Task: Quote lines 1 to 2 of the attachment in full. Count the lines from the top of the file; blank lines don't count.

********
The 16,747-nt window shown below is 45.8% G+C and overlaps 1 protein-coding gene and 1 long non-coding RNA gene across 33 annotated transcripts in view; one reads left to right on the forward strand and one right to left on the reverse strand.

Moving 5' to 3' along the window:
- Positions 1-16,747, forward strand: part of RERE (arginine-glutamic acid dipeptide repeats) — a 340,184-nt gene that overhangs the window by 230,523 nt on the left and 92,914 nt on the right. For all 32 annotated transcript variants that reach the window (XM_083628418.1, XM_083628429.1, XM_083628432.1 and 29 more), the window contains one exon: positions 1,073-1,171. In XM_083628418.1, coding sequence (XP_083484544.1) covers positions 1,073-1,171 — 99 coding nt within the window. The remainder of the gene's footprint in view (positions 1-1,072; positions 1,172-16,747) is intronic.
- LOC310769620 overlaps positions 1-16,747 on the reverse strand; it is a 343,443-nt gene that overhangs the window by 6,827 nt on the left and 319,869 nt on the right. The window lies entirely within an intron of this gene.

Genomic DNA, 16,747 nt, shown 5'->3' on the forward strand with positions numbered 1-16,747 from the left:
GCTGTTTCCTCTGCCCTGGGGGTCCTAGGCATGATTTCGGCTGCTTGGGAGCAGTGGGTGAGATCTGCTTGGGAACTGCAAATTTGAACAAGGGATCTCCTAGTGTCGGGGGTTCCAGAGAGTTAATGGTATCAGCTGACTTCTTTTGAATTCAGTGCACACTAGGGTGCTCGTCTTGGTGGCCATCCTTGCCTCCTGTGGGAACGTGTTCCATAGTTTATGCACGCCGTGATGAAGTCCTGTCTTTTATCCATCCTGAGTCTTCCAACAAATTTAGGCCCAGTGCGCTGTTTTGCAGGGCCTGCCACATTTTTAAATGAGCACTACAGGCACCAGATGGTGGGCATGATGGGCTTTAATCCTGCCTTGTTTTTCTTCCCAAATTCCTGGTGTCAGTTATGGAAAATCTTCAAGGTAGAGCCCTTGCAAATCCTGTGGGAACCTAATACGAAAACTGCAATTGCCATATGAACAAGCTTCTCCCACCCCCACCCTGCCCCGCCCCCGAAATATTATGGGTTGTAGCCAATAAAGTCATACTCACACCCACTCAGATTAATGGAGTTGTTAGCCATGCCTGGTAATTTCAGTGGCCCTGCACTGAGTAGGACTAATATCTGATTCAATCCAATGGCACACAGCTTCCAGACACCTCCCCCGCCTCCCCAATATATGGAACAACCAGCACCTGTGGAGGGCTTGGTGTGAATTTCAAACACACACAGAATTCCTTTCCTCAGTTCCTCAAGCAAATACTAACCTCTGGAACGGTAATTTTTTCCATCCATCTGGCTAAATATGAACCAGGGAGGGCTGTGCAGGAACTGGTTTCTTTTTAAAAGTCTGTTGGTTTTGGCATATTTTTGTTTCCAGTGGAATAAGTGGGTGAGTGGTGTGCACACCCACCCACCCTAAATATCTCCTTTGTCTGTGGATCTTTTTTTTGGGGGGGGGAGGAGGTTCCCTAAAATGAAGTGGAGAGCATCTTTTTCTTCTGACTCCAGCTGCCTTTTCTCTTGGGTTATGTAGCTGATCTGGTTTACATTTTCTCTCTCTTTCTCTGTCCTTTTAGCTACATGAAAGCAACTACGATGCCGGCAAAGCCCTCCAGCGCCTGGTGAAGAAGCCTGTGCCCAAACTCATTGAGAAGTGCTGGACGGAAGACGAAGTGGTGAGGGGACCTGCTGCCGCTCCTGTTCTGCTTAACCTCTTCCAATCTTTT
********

The 16,747-nt window shown below is 45.8% G+C and overlaps 1 protein-coding gene and 1 long non-coding RNA gene across 33 annotated transcripts in view; one reads left to right on the forward strand and one right to left on the reverse strand.

Moving 5' to 3' along the window: